Ashcroft V. American Civil Liberties Union

Ashcroft v. American Civil Liberties Union, 535 U.S. 564 (2002) (also called Ashcroft v. ACLU or Ashcroft v. American Civil Liberties Union) was a 2002 United States legal court case involving the American Civil Liberties Union and the United States government. The Supreme Court of the United States decided the case, which began in 1999, and found that, contra the Court of Appeals for the Third Circuit, " COPA's reliance on community standards to identify 'material that is harmful to minors' does not by itself render the statute substantially overbroad for purposes of the First Amendment" (majority opinion). This decision came just four weeks after Ashcroft v. Free Speech Coalition, which dealt with a similar law, the Child Pornography Prevention Act of 1996 (CPPA).

COPA was Congress's second attempt to criminalize the Internet distribution of what it considered pornography, including simulated pornography and artwork.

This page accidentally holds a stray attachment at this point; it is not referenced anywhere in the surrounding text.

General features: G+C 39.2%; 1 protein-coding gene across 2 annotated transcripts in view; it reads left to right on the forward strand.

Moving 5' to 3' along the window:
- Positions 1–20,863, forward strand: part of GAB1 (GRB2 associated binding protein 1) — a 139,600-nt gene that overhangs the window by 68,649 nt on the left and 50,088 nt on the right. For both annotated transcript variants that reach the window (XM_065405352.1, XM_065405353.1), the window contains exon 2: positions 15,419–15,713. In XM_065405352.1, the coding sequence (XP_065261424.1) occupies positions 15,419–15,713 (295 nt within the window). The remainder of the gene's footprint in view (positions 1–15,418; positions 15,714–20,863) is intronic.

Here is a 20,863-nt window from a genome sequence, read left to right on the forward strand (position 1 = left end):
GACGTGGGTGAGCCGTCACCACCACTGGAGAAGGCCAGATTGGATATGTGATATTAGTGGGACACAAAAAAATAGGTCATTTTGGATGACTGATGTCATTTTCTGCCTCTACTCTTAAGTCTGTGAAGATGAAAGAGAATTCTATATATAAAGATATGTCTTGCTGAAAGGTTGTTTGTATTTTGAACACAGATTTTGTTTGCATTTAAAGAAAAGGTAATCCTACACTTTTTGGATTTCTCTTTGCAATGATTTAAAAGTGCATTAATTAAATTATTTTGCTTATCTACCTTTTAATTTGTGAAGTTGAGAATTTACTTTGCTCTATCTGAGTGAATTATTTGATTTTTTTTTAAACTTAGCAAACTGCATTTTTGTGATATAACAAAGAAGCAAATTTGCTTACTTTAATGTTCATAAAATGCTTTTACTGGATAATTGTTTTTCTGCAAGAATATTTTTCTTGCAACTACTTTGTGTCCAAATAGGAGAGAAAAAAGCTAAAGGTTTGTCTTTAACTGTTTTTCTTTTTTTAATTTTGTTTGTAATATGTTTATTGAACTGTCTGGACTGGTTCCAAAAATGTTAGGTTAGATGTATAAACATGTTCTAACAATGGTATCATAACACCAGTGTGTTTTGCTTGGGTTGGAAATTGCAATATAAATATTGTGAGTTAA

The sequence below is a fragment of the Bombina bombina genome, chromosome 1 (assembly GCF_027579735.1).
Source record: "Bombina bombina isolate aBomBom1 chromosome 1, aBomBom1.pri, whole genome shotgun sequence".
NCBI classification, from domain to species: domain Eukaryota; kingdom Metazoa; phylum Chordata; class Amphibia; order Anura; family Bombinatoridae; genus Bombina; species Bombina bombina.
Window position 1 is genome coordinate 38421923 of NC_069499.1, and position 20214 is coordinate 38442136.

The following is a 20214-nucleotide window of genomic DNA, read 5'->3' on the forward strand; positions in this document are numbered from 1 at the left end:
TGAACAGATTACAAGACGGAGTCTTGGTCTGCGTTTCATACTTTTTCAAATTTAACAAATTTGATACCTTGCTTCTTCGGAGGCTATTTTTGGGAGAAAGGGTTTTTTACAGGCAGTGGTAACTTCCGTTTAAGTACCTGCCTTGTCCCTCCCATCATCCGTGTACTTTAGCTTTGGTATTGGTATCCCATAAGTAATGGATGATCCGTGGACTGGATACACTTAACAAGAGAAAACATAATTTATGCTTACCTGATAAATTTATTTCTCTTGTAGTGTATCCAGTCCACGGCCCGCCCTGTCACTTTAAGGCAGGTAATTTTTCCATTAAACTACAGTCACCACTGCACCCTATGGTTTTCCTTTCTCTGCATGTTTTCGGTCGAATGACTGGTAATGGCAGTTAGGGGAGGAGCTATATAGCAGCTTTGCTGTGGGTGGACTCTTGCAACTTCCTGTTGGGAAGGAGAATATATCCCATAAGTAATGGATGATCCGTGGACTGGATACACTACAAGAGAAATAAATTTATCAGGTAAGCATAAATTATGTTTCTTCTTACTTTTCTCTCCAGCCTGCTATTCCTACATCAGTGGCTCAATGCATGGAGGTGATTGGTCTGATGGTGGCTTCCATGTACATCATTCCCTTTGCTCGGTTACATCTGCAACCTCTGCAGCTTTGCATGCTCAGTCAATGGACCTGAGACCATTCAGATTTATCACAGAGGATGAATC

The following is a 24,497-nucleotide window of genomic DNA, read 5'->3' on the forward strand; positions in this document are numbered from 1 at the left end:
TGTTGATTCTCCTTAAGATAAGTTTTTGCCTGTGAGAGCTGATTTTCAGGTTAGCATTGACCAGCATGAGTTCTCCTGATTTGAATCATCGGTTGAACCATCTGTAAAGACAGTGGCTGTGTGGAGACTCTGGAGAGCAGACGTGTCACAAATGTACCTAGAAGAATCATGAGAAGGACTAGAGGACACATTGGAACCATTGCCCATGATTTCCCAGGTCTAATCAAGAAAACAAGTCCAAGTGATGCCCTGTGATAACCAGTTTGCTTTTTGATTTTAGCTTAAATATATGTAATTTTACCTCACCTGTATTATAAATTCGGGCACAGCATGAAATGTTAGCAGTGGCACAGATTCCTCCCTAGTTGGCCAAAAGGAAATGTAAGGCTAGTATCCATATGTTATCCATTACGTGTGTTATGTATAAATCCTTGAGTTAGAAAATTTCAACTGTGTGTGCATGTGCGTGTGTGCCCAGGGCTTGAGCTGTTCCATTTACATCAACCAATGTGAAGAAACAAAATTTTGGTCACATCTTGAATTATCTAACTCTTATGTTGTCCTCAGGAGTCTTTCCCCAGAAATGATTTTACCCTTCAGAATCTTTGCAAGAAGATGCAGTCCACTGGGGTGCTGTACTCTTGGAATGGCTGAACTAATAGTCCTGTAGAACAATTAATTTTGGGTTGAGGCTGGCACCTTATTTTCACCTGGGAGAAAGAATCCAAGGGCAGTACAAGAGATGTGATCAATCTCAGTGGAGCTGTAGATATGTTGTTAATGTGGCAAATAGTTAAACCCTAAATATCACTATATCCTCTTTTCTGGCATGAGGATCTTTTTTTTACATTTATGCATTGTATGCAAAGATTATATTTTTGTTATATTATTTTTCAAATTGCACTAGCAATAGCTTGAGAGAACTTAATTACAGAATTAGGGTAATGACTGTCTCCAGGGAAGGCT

COPA enforces penalties of a $50,000 fine and six months in prison for the posting for "commercial purposes" of content on the internet that is "harmful to minors". Material that is "harmful to minors" is defined as:

"any communication, picture, image, graphic image file, article, recording, writing, or other matter of any kind that is obscene or that—
"(A) the average person, applying contemporary community standards, would find, taking the material as a whole and with respect to minors, is designed to appeal to, or is designed to pander to, the prurient interest;
"(B) depicts, describes, or represents, in a manner patently offensive with respect to minors, an actual or simulated sexual act or sexual contact, an actual or simulated normal or perverted sexual act, or a lewd exhibition of the genitals or post-pubescent female breast; and
"(C) taken as a whole, lacks serious literary, artistic, political, or scientific value for minors." §231(e)(6).

Read more about Ashcroft V. American Civil Liberties Union:  History, ACLU V. Ashcroft

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